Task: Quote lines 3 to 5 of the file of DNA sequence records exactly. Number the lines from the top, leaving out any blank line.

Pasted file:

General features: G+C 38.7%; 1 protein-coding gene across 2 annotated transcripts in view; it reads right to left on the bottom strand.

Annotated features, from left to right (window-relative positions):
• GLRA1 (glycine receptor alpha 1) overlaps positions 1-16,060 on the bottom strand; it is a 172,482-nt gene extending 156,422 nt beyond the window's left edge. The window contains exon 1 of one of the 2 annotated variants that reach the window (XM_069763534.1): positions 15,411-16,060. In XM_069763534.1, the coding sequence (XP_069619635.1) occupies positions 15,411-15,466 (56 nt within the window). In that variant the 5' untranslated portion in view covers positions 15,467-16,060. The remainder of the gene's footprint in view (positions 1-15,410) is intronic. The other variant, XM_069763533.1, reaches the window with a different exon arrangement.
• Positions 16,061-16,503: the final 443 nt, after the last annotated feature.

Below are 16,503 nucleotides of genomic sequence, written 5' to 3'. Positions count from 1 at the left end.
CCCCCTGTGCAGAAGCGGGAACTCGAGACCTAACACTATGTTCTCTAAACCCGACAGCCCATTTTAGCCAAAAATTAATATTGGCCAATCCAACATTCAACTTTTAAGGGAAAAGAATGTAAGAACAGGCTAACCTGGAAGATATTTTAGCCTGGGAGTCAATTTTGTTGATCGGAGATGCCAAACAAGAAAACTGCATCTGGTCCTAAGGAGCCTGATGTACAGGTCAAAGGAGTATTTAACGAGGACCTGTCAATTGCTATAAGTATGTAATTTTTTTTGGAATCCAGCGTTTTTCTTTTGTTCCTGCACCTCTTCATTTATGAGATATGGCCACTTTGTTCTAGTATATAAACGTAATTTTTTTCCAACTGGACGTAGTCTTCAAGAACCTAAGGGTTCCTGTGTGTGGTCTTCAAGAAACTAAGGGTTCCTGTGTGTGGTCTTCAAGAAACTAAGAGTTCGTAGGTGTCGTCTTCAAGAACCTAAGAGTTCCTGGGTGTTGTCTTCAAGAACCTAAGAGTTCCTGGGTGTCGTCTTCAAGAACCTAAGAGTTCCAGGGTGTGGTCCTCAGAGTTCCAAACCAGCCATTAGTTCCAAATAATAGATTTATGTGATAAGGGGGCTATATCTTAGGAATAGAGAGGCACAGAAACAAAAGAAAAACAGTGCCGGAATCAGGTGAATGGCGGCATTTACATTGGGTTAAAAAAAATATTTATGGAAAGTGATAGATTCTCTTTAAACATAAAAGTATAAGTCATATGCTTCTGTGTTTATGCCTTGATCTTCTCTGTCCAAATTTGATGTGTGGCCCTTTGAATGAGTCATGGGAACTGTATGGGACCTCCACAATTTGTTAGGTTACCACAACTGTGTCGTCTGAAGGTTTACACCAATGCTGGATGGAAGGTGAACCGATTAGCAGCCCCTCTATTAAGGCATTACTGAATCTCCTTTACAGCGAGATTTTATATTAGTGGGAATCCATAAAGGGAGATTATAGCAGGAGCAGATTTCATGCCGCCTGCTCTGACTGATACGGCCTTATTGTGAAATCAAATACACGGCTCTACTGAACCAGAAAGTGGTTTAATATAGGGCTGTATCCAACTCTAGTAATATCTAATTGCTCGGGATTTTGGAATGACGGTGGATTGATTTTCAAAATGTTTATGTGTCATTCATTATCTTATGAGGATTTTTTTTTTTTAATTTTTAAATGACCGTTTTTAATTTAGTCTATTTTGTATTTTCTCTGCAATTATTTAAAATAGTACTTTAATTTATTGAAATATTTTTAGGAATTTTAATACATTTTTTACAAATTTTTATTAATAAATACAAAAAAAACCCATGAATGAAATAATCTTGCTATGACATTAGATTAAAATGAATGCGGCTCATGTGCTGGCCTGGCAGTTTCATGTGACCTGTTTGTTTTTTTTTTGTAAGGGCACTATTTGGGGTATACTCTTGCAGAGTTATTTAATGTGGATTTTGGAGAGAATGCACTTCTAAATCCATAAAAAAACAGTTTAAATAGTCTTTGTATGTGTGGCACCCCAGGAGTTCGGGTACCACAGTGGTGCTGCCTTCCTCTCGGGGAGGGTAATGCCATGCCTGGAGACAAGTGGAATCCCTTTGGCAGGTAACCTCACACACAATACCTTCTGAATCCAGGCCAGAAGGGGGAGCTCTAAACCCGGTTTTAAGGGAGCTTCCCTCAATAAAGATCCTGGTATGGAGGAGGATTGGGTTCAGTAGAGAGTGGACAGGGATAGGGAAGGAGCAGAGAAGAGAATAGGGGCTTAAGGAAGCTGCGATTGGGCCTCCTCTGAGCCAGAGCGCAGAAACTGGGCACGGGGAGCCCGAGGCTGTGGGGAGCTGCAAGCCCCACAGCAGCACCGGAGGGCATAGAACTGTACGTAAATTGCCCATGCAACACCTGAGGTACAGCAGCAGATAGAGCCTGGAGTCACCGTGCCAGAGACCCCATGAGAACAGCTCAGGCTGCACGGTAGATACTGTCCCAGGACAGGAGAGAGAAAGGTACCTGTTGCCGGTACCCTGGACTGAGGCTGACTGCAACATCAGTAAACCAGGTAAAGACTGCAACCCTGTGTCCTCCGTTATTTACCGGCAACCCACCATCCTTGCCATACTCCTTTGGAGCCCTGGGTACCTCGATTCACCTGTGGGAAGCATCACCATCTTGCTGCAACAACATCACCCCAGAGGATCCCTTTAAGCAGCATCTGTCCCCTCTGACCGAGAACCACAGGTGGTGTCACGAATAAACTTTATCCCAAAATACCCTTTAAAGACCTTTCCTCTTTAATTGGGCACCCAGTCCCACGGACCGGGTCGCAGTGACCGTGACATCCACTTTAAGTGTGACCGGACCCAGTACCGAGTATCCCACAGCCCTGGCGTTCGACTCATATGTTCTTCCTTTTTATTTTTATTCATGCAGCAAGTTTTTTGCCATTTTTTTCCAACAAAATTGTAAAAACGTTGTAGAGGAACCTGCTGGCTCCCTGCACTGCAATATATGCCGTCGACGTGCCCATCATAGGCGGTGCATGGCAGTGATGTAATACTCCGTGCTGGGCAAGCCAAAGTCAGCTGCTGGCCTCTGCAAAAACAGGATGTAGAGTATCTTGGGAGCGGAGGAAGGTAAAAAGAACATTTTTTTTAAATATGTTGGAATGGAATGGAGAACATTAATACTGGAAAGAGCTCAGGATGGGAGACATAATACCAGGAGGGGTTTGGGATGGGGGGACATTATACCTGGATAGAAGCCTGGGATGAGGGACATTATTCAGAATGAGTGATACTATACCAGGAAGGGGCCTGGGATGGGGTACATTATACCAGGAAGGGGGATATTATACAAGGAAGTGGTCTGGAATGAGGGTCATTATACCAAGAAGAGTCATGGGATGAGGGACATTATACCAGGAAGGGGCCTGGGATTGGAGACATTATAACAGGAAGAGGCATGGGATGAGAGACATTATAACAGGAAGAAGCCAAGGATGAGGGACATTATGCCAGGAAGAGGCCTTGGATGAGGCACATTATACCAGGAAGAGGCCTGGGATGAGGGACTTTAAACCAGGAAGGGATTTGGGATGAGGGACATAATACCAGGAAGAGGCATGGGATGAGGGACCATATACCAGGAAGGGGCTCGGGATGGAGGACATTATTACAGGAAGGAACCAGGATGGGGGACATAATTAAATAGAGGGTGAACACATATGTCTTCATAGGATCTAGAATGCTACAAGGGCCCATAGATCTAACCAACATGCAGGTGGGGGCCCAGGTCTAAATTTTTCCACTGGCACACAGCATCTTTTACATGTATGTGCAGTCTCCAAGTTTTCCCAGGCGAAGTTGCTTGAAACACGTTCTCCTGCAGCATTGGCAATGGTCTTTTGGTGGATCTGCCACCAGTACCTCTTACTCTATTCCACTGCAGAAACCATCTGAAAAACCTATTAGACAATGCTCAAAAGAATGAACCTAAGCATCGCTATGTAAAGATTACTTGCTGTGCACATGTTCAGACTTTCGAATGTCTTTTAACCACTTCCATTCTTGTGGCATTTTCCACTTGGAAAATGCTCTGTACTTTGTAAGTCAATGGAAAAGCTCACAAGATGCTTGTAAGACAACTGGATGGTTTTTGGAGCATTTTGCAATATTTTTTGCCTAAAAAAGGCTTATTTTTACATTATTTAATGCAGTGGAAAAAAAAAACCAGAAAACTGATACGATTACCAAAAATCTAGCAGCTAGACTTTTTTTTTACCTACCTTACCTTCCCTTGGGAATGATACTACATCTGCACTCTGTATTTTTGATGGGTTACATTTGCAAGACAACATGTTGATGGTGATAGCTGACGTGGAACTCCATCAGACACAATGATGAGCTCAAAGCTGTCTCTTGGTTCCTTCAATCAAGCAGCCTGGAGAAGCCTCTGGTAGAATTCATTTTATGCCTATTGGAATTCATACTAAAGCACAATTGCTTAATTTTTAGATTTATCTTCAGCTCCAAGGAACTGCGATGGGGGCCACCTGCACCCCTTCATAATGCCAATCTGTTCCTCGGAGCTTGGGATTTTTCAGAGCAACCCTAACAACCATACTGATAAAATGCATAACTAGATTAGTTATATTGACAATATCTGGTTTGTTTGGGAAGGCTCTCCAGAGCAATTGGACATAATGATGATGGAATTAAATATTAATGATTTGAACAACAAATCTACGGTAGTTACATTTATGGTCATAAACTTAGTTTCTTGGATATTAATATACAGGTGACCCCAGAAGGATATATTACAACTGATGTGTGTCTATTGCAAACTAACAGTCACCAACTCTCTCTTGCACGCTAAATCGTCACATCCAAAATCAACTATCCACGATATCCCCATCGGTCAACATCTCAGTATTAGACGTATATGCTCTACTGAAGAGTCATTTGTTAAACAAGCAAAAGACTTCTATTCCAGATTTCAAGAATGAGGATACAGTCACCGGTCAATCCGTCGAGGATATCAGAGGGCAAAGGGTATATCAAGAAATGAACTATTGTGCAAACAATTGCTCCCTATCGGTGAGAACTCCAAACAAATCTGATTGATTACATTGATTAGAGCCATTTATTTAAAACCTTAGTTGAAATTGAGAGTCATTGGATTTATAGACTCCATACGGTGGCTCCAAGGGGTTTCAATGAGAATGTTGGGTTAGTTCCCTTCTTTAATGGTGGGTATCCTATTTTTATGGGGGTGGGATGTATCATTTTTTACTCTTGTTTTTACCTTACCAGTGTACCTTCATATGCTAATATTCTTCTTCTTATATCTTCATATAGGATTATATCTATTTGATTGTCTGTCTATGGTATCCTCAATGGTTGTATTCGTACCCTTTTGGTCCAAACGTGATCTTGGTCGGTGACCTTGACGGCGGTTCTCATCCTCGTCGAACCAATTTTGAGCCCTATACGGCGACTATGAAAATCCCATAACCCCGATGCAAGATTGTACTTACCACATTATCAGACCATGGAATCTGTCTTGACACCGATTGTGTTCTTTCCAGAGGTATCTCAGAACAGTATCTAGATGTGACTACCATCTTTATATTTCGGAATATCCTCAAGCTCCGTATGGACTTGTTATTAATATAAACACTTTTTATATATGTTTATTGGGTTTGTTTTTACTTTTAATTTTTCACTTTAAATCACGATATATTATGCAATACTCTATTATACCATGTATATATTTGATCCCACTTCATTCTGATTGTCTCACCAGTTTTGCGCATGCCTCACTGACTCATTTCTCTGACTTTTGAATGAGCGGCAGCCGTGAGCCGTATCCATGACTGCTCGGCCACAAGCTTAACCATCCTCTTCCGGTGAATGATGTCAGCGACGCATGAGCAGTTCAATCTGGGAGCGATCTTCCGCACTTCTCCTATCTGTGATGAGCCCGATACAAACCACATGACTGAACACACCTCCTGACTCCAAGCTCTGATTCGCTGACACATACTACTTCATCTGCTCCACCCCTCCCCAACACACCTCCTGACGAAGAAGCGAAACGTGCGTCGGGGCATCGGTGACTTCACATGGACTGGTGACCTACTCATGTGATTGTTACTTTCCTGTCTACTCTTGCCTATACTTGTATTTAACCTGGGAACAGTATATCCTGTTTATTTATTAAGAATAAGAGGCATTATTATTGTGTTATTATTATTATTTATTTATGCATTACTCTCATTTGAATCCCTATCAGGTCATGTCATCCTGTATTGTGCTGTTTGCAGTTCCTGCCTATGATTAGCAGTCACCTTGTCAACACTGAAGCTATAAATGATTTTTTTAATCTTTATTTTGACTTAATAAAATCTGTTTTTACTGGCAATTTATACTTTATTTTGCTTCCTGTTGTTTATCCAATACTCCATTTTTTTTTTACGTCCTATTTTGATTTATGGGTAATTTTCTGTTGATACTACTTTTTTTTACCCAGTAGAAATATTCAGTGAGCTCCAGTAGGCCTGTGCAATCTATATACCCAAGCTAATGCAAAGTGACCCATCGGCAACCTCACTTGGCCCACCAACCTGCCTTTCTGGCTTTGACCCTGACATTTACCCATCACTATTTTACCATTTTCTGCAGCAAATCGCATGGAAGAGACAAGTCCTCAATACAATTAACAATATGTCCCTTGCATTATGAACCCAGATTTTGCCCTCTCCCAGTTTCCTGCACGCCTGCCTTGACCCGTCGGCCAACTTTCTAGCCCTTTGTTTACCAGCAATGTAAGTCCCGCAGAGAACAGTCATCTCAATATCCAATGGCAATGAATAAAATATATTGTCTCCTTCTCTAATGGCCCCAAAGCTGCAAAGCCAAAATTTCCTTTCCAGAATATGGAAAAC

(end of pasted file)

• GLRA1 (glycine receptor alpha 1) overlaps positions 1-16,060 on the bottom strand; it is a 172,482-nt gene extending 156,422 nt beyond the window's left edge. The window contains exon 1 of one of the 2 annotated variants that reach the window (XM_069763534.1): positions 15,411-16,060. In XM_069763534.1, the coding sequence (XP_069619635.1) occupies positions 15,411-15,466 (56 nt within the window). In that variant the 5' untranslated portion in view covers positions 15,467-16,060. The remainder of the gene's footprint in view (positions 1-15,410) is intronic. The other variant, XM_069763533.1, reaches the window with a different exon arrangement.
• Positions 16,061-16,503: the final 443 nt, after the last annotated feature.

Below are 16,503 nucleotides of genomic sequence, written 5' to 3'. Positions count from 1 at the left end.